Also, during the later campaign levels, the opposition tended to have ridiculous amounts of luck in every roll. Not only would they dodge three separate players, they would “go for it” (when a player’s movement allowance is exhausted they can “go for it,” having to roll for each space further they run) and pick up the ball every time. In half the campaign time, against different teams with different races, I managed to counter an attack only once…ONCE! There is a perk where you can re-roll (at great expense) and not once did I ever get a different result from a re-roll…ever. If that wasn’t enough to make you rage quit then feast your earholes on this madness. 95% of the time the AI re-rolls it ends with you on the turf. Needless to say between the glitched timer and unfair odds skewed heavily against you, I won’t be going back to the campaign.
There are two other game modes available to players which are basically the same thing, play in a league, online or offline. I commenced my journey offline to get a feel for how it all worked. You are given a choice of team which you can then pimp out as you wish. Each team has an abundance of strengths and weaknesses that are far too complex to detail here. There are a number of different leagues you can choose to enter into and I went for the world tournament. You start out in the Bronze League and make your way up the leagues, as long as you finish 1st or 2nd in your respective league and gain promotion. The issues I experienced in this mode were far less prevalent than in the campaign, but opposition turns still take a long time to get going. A really great aspect of gameplay is the player levelling system. Each player has an SPP or Star Player Point system that relies on that player doing special things, like scoring a touchdown or injuring an opposition player, to level up. Quite simply, if a player never does anything special they just won’t level up. With each new level a character can take a roll of the dice to determine what skill or characteristic upgrade they can have. The more skills a player has the closer they are to being a star player, which is a huge advantage on the field! Players can also be injured and suffer long term or permanent impairment. At the extreme end of the scale a player can be killed and is taken from your team forever.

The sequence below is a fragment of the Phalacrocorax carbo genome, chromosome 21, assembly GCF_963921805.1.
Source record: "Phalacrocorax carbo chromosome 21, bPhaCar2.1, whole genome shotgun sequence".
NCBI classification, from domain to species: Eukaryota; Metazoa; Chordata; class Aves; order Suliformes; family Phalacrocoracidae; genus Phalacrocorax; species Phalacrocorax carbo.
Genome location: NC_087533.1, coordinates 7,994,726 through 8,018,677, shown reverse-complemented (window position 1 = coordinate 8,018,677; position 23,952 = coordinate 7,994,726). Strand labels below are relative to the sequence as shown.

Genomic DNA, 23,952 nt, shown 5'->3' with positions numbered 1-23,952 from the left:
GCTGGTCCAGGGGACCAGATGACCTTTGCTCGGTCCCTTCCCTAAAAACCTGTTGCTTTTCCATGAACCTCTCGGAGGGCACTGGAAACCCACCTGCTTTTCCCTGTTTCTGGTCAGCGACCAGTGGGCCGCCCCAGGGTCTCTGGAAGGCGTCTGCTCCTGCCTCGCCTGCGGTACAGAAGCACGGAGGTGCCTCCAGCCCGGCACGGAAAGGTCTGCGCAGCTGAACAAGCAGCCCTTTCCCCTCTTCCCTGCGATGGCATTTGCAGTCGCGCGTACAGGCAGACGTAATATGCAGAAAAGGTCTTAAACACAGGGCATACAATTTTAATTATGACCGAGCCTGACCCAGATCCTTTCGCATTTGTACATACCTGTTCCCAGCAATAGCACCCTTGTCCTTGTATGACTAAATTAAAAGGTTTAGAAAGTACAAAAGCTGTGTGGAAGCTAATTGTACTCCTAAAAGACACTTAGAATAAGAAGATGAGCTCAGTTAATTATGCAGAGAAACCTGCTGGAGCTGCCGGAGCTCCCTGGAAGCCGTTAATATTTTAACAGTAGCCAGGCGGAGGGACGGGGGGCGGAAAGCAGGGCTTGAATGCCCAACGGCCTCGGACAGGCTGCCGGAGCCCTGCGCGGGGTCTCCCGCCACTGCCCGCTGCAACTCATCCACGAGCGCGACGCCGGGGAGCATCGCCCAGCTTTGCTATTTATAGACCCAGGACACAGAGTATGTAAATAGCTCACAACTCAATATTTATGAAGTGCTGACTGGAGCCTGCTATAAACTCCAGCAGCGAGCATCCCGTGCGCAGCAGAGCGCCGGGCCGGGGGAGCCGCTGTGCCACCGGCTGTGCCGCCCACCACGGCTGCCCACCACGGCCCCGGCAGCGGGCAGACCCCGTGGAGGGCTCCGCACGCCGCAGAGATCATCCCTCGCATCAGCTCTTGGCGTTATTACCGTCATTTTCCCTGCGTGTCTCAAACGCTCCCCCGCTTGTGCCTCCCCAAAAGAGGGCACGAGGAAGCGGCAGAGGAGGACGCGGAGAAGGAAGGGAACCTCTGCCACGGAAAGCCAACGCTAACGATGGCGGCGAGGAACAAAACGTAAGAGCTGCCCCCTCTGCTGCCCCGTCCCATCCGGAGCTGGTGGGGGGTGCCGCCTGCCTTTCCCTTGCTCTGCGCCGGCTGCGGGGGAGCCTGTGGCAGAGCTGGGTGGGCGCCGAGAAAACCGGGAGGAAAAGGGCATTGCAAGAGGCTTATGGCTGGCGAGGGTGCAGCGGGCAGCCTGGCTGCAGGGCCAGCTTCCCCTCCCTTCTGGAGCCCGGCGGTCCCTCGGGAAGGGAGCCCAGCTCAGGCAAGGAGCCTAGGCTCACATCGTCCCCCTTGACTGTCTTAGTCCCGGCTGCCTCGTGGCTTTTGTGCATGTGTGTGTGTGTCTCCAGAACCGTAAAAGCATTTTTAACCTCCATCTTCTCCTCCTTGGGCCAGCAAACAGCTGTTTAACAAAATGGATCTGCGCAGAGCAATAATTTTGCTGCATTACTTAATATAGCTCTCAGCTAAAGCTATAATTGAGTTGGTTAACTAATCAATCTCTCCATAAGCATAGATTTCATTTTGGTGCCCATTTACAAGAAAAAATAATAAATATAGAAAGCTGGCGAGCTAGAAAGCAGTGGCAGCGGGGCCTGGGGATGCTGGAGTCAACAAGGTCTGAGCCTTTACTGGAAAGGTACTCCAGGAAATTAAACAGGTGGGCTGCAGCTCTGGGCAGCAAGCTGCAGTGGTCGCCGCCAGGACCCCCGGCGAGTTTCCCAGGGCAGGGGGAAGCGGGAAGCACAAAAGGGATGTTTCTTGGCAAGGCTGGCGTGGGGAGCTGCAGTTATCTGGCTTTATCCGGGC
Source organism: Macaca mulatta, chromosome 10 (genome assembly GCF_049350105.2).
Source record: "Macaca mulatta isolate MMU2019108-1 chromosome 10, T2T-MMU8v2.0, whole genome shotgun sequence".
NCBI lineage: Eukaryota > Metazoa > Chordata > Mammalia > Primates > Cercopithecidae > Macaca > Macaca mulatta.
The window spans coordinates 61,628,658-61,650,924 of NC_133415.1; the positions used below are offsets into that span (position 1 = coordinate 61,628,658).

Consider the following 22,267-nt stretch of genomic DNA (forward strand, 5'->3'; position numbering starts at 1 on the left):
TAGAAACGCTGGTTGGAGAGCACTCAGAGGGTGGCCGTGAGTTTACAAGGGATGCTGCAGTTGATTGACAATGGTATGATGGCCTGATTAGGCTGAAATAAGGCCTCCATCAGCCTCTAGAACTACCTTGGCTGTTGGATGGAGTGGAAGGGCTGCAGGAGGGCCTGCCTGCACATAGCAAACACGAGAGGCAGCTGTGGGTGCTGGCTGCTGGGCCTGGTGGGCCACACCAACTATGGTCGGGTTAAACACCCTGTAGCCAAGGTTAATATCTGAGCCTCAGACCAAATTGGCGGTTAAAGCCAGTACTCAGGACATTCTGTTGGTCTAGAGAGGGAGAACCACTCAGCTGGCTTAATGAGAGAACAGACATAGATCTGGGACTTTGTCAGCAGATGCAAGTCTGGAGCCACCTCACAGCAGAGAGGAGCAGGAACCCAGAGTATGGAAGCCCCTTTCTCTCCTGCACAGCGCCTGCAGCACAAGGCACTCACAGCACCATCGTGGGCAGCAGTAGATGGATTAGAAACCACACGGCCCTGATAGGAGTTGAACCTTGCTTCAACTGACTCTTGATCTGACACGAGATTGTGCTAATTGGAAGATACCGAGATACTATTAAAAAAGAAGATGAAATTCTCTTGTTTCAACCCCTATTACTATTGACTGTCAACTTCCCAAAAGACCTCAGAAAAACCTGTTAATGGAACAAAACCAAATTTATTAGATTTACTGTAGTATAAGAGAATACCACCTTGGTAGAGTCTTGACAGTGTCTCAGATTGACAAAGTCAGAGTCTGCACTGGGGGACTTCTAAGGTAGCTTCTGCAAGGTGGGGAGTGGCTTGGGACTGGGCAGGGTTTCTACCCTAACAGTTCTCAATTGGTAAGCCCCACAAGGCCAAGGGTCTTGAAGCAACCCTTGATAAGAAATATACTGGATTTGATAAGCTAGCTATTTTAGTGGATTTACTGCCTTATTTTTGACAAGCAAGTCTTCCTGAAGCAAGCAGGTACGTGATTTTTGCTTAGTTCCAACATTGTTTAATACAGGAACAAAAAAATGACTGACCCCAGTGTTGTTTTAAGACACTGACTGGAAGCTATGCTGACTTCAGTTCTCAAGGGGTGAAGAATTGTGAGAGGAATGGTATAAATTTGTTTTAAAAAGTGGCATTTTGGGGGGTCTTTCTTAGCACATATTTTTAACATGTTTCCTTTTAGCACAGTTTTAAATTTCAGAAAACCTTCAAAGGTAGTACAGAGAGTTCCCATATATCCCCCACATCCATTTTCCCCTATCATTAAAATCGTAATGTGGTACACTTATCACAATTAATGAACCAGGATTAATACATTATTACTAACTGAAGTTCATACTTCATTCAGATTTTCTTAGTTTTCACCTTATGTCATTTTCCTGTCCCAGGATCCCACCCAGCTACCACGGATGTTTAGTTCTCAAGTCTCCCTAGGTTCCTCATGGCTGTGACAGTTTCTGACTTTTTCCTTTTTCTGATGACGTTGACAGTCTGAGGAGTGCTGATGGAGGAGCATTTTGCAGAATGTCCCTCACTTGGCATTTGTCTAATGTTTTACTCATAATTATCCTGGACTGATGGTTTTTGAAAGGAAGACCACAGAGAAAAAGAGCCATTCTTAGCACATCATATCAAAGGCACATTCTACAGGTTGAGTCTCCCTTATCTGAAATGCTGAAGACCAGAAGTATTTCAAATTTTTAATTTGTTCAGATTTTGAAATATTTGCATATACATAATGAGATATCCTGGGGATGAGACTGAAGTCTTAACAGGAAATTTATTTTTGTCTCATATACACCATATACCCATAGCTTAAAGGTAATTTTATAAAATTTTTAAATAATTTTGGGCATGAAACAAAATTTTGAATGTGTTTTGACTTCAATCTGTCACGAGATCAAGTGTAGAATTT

The graphics are nothing to write home about but they’re a brightly coloured faithful reimagination of the tabletop and board game which inspire it. The closer you zoom in the more detail you’re able to get on players and surrounds but a major issue I had with the zoom was you can’t rotate it. You have the ability to zoom in and out from behind you’re players but there’s no way to look at the front of your players unless you turn them around. When you’ve got an ogre standing in the way it can be hard to realise there’s an opposition in front of him waiting to destroy you. Why 360 degree camera rotation wasn’t included I’ll never know. There is a distinct lack of sound when playing a game; it could probably have included a badass soundtrack with hardcore smash em up music (whatever that means).
Overall, BloodBowl 2 is a successful adaptation of the board game but probably sticks too closely the mechanics of said board game. There’s a number of issues such as the extremely slow pace of the game, the small writing and the unrealistic dice rolls that need to be ironed out before true enjoyment can be realised. I will say, I got frustrated by the seemingly unfair rolls of the die but it just made me focus more on my tactics and not rely on a roll to win a game. With a bit of polish and the desire to do so, Bloodbowl 2 could be quite an excellent game but unfortunately it just falls short of being a real quality experience.